And FirstEnergy Shows Its Hand on HB2201

Today, The State Journal published energy reporter Sarah Tincher’s story on the differing views of HB2201.

In her story, she quoted FirstEnergy PR guy, and our old friend, as follows:

“FirstEnergy is concerned about the way we credit customer generators because we credit them back at a rate that is equal to the retail cost they pay for electricity,” said Todd Meyers, a spokesman for FirstEnergy’s West Virginia subsidiaries, Mon Power and Potomac Edison.

“Those smaller generators get the benefit of using our electrical infrastructure to sell back the electricity they generate without paying to use that infrastructure,” Meyers said. “In principle, we don’t believe it is fair for the rest of our Mon Power and Potomac Edison customers in West Virginia to subsidize small generators.”

So, now FirstEnergy’s PR guy is directly contradicting FirstEnergy’s chief lobbyist Sammy Gray’s statements to the WV House Energy Committee and the WV Senate Judiciary Committee that FirstEnergy interpreted the “cross-subsidization” language in HB2201 as applying only to direct costs of connecting individual net metered customers to a power company.

Has FirstEnergy changed their minds?  Or was Sammy hiding something from WV legislators?

Ms. Tincher does a great job of blowing Toddy’s argument out of the water, by pointing to studies done by PSCs in Missouri and Mississippi:

Among such reports is a Missouri Energy Initiative study, released in winter 2015, which evaluated the benefits and costs of net metering in Missouri, which has a similar fuel mix and retail electricity pricing to West Virginia.

The study quantified the benefits of load reduction and reduced greenhouse gas emissions, in addition to the costs associated with cross-subsidization among consumer groups, and increased administrative costs in managing a new customer class between 2008 and 2012. According to the report, the net effect was positive for the state each year.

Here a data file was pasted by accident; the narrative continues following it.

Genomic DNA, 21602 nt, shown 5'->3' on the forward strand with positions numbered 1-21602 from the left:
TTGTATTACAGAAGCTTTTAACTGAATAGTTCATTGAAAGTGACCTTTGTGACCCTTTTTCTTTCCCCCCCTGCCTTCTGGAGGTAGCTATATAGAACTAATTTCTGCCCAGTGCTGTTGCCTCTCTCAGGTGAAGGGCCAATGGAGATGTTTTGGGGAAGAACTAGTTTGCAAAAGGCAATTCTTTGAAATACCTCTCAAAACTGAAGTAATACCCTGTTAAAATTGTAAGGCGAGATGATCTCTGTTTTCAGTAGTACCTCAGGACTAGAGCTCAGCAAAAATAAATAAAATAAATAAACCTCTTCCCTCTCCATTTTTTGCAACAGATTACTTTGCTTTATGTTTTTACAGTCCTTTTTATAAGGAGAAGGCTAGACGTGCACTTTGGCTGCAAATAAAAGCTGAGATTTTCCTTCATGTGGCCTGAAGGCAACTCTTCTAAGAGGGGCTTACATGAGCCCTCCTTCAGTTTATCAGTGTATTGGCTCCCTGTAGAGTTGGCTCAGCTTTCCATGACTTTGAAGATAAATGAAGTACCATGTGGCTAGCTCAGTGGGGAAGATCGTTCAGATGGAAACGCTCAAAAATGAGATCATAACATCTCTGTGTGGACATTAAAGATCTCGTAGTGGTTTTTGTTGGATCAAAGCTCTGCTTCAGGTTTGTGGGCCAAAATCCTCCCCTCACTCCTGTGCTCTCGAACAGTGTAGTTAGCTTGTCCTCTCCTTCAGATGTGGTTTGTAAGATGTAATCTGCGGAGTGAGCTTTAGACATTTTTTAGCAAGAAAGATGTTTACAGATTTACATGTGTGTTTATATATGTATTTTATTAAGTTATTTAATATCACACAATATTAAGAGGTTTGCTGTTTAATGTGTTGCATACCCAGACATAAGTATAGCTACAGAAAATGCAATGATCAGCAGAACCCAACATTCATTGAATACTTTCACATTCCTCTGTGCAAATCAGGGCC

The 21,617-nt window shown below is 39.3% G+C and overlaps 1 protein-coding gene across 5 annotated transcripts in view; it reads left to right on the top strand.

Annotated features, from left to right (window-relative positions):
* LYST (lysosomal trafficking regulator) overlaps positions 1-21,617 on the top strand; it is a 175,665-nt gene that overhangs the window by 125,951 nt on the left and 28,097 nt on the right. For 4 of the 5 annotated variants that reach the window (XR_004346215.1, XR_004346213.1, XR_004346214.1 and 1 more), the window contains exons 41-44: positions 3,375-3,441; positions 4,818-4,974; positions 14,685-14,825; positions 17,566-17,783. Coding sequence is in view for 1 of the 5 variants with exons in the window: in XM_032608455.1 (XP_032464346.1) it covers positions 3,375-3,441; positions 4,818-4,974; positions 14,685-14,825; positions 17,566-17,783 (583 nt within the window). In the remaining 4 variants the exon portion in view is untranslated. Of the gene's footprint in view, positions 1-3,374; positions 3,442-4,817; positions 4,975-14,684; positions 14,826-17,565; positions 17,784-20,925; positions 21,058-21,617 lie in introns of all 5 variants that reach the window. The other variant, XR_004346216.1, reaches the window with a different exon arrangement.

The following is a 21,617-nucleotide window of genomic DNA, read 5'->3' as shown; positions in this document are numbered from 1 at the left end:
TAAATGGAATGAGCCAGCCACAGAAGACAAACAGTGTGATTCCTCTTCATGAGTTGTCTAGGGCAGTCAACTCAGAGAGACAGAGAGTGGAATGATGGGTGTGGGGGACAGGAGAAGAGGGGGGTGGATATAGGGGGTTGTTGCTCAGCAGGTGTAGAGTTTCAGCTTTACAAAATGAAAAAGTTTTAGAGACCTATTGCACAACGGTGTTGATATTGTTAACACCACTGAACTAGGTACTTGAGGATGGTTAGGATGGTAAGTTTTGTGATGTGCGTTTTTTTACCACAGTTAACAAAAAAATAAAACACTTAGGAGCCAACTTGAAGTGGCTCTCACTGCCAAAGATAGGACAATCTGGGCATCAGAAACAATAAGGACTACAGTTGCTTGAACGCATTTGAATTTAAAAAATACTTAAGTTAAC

The MEI study also suggested benefits of a decentralized energy system, reduced energy prices, local economic boost from manufacturing and installation of net metering systems.

Another study, conducted by Synapse Energy Economics Inc. for the Public Service Commission of Mississippi in September 2014, modeled the costs and benefits of net metering to the state of Mississippi, which doesn’t currently employ a net metering program. The agency’s Total Resource Cost assessment, which included costs of solar panel installation and administrative costs, as well as benefits of avoided costs to the utility, suggested net metered solar rooftop would result in $27 per MWh of net benefits to the state of Mississippi.

FirstEnergy and AEP had better watch out.  If similar studies are done for the WV PSC, they may have to end up paying net metered customers more for their electricity, not less, to pay us for the benefits we give to all customers.  By the way, that is called a feed-in tariff.

2 thoughts on “And FirstEnergy Shows Its Hand on HB2201

  1. If Meyers is going to use the term “SUBSIDY ” and “SUBSIDIZE,” he should learn what the terms mean. Subsidies are payments made to keep the price of a commodity artificially low. There are no “payments” being made.
    If we use Mr. Meyers reasoning, the “small generators” are subsidizing First Energy, because their cost per kilowatt hour is greater than First Energy’s, solely due to economy of scale. This “subsidy” (the use of which I do not accept) is further expanded when the Potomac Edison infrastructure is considered.Some of the lines in use by Potomac Edison presently were constructed and the construction costs paid by the subscribers in the period following World War II. Then POTOMAC LIGHT AND POWER, forerunner of the first POTOMAC EDISON, has depreciated this equipment, and thus the only impact of “using the POTOMAC EDISON INFRASTRUCTURE” must be calculated based upon salvage value only. That should be salvage value based upon initial construction.
    Mr. Meyers further neglects to mention that even this “use of the infrastructure” is only to the nearest user or transformer, which is usually a very short distance, and enhances the electric current available for other transmission.
    Finally, speaking of subsidies, in the real sense of the word, would Mr. Meyers and FIRST ENERGY wish to debate the real subsidies they receive each year through rural electrification, tax credits, subsidized fossil fuels, and untaxed utility rights of way? Though they may help keep rates “lower” for consumers, the purpose of these government subsidies is to keep returns to investors and corporate salaries ARTIFICIALLY HIGH.
    Those are really not subsidies. Those are WELFARE FOR THE RICH.

    • All good points, Danny. The only part of the power company’s equipment that net metered solar producers use is out on the end of the distribution system, almost all of which, as you point out, has been fully depreciated.

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